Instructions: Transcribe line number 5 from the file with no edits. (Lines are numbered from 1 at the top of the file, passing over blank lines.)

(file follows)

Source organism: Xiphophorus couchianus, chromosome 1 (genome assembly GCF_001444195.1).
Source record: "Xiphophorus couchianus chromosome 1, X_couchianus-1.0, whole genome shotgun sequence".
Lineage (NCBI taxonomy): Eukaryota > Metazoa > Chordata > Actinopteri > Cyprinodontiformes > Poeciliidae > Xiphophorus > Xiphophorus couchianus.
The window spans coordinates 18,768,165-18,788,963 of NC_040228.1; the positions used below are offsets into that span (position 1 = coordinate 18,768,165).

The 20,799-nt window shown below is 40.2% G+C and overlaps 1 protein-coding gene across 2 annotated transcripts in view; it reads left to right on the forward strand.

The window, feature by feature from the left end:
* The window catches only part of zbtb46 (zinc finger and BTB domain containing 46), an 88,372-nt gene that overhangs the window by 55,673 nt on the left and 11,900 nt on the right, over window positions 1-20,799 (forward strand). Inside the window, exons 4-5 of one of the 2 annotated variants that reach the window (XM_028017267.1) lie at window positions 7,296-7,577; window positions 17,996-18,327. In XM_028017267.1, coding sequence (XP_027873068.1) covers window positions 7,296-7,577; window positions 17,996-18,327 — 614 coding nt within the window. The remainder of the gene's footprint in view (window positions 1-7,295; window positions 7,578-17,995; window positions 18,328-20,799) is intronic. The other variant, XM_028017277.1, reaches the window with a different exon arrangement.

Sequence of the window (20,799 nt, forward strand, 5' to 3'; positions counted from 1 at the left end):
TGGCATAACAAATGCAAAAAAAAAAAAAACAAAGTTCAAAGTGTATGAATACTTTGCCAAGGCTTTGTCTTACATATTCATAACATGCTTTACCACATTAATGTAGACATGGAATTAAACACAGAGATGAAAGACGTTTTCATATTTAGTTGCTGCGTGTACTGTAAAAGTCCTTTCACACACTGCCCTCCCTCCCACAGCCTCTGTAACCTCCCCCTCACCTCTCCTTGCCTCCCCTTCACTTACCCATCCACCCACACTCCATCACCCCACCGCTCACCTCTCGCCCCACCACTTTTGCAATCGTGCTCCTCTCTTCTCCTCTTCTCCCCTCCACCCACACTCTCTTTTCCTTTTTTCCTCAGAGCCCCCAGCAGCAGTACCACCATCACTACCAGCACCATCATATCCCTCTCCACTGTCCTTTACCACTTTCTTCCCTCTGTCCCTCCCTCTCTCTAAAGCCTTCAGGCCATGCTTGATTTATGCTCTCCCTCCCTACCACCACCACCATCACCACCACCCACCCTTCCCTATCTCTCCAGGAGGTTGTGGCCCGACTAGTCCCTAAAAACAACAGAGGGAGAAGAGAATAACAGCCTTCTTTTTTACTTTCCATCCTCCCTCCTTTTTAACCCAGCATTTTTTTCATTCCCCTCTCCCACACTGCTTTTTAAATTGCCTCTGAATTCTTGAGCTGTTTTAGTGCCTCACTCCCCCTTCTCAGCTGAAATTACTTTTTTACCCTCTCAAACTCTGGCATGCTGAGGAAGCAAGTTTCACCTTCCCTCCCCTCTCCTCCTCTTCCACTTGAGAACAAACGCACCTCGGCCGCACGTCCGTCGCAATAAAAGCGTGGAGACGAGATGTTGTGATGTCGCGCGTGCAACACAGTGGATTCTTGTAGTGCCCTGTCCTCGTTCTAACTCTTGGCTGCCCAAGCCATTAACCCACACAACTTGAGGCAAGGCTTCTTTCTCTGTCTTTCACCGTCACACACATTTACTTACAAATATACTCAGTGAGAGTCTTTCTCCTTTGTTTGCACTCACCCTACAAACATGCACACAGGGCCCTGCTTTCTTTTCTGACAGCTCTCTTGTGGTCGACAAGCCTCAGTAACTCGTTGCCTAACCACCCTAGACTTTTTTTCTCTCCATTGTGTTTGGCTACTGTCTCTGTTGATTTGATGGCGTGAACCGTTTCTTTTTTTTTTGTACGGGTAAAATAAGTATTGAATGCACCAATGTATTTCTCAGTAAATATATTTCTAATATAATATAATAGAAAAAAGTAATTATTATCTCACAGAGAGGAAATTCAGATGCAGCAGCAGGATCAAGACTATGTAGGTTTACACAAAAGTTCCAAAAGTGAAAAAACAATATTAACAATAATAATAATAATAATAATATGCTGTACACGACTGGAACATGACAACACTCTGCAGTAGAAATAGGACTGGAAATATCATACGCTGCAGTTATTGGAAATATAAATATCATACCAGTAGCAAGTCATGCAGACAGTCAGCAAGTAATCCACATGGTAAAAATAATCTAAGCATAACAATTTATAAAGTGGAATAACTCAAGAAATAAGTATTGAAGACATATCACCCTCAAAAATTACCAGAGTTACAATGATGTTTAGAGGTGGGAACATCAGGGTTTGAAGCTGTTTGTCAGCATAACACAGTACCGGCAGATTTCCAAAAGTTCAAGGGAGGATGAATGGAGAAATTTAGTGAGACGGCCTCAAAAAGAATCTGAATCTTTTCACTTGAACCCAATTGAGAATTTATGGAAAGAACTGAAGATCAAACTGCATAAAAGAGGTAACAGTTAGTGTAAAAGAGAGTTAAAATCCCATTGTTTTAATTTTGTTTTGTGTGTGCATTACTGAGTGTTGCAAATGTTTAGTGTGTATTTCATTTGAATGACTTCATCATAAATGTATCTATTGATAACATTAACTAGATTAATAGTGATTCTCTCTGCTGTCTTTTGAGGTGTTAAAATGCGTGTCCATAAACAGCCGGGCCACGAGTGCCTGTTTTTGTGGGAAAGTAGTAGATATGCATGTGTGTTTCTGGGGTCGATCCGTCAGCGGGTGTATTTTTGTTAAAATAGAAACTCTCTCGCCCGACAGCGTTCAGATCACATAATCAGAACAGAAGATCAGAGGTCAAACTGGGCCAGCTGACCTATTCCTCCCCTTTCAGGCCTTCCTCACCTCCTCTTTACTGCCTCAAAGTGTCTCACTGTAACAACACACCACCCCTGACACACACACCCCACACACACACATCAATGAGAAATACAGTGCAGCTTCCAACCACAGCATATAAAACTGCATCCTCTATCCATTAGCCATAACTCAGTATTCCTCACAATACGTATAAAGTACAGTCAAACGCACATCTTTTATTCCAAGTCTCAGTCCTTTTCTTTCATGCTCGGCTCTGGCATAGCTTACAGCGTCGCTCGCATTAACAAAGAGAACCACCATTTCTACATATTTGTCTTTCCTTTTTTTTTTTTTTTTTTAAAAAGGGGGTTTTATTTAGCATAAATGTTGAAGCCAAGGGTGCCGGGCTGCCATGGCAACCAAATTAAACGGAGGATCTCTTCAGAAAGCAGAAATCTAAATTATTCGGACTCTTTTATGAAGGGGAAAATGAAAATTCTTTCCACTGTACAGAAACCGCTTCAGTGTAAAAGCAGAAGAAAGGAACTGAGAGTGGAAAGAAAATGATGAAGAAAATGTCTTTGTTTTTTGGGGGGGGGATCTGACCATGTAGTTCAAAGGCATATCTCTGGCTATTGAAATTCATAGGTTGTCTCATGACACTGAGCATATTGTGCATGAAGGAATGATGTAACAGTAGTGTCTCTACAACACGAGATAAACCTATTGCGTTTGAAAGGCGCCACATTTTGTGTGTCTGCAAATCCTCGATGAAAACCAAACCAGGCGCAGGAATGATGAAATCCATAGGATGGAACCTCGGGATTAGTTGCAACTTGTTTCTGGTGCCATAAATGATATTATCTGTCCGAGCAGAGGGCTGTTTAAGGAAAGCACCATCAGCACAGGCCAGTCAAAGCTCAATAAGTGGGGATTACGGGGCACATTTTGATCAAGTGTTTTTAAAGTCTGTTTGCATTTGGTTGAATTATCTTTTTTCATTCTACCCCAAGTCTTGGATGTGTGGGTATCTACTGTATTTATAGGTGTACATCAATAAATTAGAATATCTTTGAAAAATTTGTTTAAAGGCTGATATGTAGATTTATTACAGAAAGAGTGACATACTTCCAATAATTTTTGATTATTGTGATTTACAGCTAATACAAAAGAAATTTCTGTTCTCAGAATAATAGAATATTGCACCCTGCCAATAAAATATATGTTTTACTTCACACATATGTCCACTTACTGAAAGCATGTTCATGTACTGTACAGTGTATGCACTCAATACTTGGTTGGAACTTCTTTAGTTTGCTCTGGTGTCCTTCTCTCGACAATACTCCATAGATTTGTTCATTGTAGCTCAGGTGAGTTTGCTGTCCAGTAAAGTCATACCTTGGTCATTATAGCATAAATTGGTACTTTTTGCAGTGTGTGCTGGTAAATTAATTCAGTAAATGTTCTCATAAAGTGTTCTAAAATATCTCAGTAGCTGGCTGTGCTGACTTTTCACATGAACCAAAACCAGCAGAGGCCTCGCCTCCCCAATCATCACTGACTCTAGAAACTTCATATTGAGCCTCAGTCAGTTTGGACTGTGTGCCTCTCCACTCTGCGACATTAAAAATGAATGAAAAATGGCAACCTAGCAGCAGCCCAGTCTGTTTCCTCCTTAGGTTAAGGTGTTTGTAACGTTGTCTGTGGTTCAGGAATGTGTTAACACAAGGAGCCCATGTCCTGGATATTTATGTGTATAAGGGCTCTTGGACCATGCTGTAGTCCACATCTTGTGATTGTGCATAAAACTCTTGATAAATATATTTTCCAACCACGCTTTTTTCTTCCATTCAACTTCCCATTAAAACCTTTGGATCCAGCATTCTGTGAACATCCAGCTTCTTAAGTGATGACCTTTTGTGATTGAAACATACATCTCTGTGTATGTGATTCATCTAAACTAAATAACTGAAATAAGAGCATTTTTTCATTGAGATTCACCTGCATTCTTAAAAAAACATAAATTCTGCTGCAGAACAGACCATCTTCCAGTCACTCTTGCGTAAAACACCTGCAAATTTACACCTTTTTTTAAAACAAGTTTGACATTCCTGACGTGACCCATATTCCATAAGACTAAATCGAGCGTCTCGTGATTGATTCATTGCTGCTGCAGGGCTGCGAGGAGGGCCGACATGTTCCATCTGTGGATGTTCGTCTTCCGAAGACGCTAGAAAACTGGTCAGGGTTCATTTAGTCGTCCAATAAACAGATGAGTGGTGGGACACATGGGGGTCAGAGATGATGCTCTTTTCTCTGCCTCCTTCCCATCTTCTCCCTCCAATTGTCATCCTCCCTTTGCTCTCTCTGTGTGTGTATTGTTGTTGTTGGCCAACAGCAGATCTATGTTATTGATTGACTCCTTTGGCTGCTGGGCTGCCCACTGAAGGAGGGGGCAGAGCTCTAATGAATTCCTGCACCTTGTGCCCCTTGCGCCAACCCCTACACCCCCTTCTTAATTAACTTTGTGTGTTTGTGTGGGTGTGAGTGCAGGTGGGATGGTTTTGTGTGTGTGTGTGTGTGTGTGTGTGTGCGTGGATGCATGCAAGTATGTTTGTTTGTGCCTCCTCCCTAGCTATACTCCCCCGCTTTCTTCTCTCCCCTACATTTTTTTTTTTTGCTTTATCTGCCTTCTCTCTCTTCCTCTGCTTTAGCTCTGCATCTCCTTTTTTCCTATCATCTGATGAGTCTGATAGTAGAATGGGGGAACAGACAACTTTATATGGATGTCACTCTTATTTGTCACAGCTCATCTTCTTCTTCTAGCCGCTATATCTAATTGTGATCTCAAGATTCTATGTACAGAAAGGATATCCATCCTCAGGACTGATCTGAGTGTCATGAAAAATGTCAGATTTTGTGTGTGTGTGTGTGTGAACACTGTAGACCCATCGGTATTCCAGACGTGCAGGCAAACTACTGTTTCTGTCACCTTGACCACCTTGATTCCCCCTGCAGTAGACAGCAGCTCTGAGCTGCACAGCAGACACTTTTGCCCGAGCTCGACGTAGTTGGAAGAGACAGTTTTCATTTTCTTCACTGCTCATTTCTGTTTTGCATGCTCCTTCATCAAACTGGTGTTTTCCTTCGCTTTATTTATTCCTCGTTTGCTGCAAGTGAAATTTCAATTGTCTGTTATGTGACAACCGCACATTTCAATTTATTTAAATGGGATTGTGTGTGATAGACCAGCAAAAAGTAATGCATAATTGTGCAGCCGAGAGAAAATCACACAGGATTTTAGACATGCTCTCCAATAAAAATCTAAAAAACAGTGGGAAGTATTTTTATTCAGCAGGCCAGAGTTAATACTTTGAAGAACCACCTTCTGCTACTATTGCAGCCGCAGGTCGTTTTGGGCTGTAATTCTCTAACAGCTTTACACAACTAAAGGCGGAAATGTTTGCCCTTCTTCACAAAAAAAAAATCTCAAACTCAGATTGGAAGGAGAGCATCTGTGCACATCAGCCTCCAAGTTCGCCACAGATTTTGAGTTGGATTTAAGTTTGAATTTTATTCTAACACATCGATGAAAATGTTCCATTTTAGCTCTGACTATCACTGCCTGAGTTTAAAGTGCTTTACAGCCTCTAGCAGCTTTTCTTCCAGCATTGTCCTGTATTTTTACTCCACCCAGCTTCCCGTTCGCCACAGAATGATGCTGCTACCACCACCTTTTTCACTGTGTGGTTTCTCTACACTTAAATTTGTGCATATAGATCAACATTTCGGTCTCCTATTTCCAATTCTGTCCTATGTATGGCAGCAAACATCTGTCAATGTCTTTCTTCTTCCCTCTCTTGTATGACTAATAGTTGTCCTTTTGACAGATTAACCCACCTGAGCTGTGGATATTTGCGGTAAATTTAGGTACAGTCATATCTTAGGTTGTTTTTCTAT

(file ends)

The 20,799-nt window shown below is 40.2% G+C and overlaps 1 protein-coding gene across 2 annotated transcripts in view; it reads left to right on the forward strand.